On July 3rd, my uncle Charlie died. Twenty years ago in September 1995, Lee Nichols, editor of The Outlook, a small Mendocino paper, invited me to write about finding my birth mother. Charlie, Ruth, and my half-sister, Lynn, subsequently became character-names in my novel, Hurt Go Happy.

If it hadn't been for Charlie's kind and generous heart, I probably would never have met any of them: My mother, my sister, her five sons, my cousins--all of whom I resemble. In his honor, here is that story: 

AWAY GROWING OLD                                                       
 September 1995

I have been away growing old is a line from a poem by Dave Smith, an acquaintance of mine. It is what I would like to tell my mother, if I meet her.
            I've created an image of her fifty years ago, a young girl, pressing my tiny hand to her lips, then passing me to a stranger who took me away to be raised by other strangers. I'd like to reassure her that there was no right or wrong in the act. I know only what was revealed to me on the course my life took from that moment on. I do not believe in greener grass, just as I don’t believe that each choice made has a black and white side, is right or wrong. To have kept me would have been right if she could have; to give me up was just as correct a choice. Only when the choices are nearly equally impossible to make, do we feel the one we made must have been wrong. She should not grieve.
            Three years ago, after twenty-five years of searching to my own dead ends, I enlisted the aid of an organization that specializes in putting adoptees and their biological parents in touch with each other. A few months later they called to tell me that my father was dead but they had found my mother, did I want to call her or should they? I chose for them to call. She was sorry, they said, but she couldn’t see me. Since then, I have wished I had chosen to call myself. Would she have said no to me?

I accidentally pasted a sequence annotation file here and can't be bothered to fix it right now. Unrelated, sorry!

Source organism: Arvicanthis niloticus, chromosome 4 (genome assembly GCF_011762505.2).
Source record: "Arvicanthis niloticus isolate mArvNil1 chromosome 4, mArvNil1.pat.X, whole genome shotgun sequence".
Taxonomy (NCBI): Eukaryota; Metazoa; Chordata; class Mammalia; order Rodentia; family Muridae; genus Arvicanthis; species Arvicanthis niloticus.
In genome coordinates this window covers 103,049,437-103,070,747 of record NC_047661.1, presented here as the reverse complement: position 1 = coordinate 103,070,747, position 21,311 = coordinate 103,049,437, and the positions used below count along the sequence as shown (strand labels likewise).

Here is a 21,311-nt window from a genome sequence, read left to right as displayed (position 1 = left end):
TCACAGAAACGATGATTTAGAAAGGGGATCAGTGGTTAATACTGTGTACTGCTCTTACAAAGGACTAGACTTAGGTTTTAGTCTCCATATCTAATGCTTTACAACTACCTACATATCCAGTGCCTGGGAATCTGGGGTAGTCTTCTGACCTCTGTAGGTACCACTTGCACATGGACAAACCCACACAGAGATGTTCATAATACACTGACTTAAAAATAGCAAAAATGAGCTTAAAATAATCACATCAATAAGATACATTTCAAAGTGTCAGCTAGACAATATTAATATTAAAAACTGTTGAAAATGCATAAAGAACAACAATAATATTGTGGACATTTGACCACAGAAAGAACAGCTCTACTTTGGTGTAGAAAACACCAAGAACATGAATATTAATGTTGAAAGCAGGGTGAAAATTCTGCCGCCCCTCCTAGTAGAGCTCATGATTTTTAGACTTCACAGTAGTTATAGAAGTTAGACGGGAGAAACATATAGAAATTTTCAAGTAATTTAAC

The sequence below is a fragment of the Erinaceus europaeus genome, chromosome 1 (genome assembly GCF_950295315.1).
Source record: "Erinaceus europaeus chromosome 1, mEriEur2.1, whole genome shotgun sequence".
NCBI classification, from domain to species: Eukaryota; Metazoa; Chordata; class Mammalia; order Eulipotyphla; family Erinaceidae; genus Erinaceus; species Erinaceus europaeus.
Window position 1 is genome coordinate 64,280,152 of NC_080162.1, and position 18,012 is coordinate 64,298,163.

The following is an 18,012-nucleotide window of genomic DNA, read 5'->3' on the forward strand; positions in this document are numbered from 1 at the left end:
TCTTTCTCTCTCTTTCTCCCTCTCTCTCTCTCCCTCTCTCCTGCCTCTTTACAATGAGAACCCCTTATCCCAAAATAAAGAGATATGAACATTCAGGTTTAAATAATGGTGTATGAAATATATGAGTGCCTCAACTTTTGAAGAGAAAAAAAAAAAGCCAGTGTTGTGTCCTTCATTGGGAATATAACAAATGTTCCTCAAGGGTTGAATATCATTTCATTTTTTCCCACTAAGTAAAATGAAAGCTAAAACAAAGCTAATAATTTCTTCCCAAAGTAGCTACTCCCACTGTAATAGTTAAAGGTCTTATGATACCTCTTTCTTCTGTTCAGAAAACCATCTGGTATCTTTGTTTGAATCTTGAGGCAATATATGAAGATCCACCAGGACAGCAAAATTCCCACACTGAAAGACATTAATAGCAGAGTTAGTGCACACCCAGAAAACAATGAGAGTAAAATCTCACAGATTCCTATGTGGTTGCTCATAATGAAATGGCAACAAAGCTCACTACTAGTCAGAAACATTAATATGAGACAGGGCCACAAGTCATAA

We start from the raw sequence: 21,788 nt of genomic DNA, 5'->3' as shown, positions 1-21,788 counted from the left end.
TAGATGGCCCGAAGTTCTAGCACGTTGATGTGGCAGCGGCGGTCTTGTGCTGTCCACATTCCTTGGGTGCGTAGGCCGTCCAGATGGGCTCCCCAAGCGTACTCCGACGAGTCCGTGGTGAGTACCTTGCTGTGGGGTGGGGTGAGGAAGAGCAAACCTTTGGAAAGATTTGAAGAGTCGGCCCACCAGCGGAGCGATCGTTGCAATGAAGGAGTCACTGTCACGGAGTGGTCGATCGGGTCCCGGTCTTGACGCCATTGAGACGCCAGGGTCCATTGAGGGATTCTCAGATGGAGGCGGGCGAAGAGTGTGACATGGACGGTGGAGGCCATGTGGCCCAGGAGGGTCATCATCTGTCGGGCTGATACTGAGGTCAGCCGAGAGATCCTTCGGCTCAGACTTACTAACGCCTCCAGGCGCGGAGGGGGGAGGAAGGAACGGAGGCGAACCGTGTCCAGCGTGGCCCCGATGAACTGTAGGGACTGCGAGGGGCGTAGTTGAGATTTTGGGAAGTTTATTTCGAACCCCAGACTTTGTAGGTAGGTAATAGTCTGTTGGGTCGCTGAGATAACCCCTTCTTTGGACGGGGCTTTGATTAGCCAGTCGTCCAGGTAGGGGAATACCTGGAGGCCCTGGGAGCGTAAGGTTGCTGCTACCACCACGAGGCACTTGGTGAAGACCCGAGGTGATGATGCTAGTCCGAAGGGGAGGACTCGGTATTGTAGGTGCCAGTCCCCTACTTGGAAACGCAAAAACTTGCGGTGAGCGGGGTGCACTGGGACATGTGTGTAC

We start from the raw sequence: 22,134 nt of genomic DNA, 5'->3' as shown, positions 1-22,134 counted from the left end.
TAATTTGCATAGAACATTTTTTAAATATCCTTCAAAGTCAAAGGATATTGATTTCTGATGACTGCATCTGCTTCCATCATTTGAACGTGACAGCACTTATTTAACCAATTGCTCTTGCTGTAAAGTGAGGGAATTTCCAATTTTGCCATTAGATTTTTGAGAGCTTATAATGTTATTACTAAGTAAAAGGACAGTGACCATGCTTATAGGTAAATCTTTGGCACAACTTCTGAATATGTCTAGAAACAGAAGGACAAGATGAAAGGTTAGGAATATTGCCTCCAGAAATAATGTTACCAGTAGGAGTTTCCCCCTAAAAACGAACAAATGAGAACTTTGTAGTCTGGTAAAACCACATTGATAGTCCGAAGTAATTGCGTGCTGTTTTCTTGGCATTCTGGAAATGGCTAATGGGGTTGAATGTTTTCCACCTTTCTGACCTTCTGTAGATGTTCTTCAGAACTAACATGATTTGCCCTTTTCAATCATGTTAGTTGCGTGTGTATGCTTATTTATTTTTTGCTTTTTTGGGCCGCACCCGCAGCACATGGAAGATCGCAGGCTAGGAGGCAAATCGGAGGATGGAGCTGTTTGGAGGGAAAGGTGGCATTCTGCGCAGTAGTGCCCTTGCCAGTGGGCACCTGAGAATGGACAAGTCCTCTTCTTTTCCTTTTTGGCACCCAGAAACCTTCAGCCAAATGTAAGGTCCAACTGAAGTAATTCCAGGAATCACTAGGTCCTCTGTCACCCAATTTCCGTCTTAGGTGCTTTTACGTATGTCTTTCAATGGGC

Last week, Jack, an attorney friend of my husband’s was going to the town where she lives. My husband, whose choices rarely confuse him, had him call her. A man answered. Jack told him who he was and that he was just calling to ask a few questions. The man said he was my mother’s brother, could he help in some way? Jack said no, it was a private matter.
            I do believe we are sometimes given second chances.
            “Is this about her other daughter?” my mother’s brother asked.
           "You know about her?" Jack asked.
           "I'm the only one who does."
           My uncle went on to say how happy he was Jack called. He was visiting because my mother had open-heart surgery and was recovering at my (half) sister’s house.
            I have a good friend who believes what ails us is an outward manifestation of where our grief and pain is. A sore throat comes from a voice we stifle; a stomach ache from grief we swallow. I think, if my friend is right, there may now be room for me in my mother’s heart.
            My uncle will be home from the visit with my mother the first of August. He wants to know me. He said, “Tell her she has an Uncle Charlie who wants to meet her.”
             So now, a half century later, it works out that on my 51st birthday, I will see the first blood relative I have ever known. Someone who may say to me, “Why you look just like . . .” And I’m hoping that between Uncle Charlie and open-heart surgery, my mother will accept this message: I’ve been away growing old and in all that time, I have learned all about pain and joy and losses and rewards. I believe that the same door that opened for her two year ago is open again, and beyond it—through it—is simply her other daughter.

Charles Grether
October 19, 1926 - July 3, 2015

Tuesday, June 23, 2015

I'm going hog wild . . .

No posts for 6 months, now you can't shut me up.

Image result for captive orcas